Why did my judge require GPS monitoring as condition of bond?
Before arraignment and before seeing a judge, bond is usually set by a predetermined bond schedule. When defendants appear at arraignment, judges usually reconsider bond after scrutinizing pretrial’s required assessment and report along with the defendant’s criminal record.
Remember that Bond’s purpose is twofold. First, Bond ensures a defendants return to court. Factors involved in considering a defendant’s likelihood of returning to court include a defendant’s ties to the area, such as job, family, and the how long the defendant has lived in the area. Second, bond insurers that a person will not commit new offenses before the end of this case. When a person stands to loose thousands of dollars if they commit a new crime, he/she is less likely to do so.
Sometimes, a judge hears evidence that a person has little or no ties to the area, combined with the nature of charge alleged, and deems the defendant a flight risk. Traditionally, this makes the bond amount go up. However, in today’s world of technology, GPS is a real option, while costing around $300/month, gives judges an option other than a bond amount that would otherwise keep a person in jail before trial.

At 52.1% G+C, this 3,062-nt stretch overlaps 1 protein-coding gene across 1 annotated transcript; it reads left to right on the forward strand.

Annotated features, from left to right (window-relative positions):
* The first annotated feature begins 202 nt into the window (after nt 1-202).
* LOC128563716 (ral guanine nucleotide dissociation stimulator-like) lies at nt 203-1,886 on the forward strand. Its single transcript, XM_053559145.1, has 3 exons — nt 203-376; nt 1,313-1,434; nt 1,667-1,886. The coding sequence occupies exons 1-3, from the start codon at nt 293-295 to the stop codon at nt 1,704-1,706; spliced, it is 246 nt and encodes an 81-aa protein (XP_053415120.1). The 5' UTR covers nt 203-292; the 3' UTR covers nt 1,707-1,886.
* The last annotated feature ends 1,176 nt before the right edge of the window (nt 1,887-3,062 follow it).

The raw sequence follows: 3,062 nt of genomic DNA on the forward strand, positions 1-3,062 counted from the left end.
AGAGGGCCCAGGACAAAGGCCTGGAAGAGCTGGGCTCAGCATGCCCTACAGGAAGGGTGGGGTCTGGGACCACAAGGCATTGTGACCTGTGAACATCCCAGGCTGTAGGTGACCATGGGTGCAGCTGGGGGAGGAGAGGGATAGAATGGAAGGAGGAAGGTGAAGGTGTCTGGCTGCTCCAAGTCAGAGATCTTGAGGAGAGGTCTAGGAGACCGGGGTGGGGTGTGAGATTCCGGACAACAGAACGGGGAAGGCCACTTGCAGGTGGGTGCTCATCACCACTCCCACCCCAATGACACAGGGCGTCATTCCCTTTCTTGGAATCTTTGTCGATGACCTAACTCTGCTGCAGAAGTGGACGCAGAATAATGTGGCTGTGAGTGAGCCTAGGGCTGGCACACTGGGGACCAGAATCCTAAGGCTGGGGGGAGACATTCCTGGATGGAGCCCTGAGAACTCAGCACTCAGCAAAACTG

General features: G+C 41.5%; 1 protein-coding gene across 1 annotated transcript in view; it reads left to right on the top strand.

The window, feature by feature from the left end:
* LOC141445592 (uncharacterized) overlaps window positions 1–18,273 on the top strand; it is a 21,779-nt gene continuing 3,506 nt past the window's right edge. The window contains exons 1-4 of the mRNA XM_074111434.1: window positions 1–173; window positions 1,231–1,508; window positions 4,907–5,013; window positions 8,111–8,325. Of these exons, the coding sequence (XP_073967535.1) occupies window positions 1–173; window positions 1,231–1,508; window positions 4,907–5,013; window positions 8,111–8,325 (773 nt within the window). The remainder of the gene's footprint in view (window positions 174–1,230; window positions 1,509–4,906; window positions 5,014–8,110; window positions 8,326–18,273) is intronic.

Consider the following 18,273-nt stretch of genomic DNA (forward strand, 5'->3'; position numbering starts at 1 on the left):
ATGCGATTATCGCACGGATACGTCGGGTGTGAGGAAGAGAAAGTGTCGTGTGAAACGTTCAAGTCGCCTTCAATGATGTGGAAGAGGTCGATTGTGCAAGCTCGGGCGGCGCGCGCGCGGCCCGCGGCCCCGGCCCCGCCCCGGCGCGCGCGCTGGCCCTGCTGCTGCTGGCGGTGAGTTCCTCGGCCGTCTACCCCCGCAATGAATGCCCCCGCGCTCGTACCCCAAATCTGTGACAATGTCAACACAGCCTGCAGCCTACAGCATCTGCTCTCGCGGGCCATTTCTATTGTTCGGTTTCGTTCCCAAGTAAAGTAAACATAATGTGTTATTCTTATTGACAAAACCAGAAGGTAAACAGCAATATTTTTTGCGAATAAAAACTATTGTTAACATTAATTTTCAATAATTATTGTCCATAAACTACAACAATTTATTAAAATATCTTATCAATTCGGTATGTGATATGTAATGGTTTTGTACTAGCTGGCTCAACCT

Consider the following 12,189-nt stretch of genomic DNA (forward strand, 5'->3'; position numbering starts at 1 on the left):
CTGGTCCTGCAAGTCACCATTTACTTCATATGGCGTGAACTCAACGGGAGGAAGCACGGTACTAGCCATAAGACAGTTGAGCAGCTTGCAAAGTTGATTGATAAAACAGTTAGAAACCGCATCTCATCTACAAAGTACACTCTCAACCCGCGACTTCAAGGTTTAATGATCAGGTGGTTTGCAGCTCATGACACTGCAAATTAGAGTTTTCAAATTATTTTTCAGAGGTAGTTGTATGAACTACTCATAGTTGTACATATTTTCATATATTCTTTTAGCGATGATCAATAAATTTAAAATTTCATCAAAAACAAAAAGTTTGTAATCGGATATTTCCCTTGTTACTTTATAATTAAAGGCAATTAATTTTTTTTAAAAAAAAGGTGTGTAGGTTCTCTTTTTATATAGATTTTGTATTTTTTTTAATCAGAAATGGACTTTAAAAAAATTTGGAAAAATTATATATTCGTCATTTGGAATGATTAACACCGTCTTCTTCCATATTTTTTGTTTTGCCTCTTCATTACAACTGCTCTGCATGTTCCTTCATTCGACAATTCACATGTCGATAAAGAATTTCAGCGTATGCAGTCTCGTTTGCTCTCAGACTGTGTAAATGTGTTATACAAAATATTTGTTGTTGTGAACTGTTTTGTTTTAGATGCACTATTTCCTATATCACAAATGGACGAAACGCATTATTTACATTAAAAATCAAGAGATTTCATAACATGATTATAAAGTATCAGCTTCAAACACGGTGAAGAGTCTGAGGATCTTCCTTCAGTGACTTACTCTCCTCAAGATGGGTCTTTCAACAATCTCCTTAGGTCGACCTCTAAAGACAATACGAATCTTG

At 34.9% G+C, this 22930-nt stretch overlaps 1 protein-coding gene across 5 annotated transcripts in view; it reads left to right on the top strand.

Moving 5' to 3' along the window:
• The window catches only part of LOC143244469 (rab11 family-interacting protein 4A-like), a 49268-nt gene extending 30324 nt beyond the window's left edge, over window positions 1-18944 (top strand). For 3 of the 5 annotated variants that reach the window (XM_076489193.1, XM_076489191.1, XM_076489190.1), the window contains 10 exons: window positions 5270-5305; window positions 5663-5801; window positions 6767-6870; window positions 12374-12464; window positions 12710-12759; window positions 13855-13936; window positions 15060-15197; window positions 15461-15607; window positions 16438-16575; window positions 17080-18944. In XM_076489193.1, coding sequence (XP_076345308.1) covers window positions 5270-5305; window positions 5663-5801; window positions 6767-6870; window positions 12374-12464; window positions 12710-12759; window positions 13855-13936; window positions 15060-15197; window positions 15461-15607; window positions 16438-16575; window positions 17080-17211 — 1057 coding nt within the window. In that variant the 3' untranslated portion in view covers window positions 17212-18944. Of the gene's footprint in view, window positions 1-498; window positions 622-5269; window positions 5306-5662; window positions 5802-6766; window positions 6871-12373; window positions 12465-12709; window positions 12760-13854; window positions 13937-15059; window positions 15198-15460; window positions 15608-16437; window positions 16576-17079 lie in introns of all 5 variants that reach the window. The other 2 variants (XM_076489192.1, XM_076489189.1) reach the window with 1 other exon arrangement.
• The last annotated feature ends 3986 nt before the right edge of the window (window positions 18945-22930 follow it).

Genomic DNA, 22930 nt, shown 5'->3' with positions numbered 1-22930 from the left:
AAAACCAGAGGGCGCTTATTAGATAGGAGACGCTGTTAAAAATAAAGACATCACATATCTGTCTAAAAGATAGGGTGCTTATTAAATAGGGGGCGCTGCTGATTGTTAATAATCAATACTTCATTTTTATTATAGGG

While not a good thing, GPS may be the only other option to a judge has, other than simply increasing bond and remanding a defendant until posted. In such a case, without GPS monitoring, a judge could hold that the schedule bond amount is just not enough to secure a defendant’s return to court.
The next question is: what can I do to get off this ankle monitor (GPS monitor)? If you prove that you are trustworthy and continue to appear at court dates, you will be giving your attorney the leverage and ammunition to have more chance to convince the judge to modify your bond conditions and remove GPS. Also, if you are unemployed, get a job.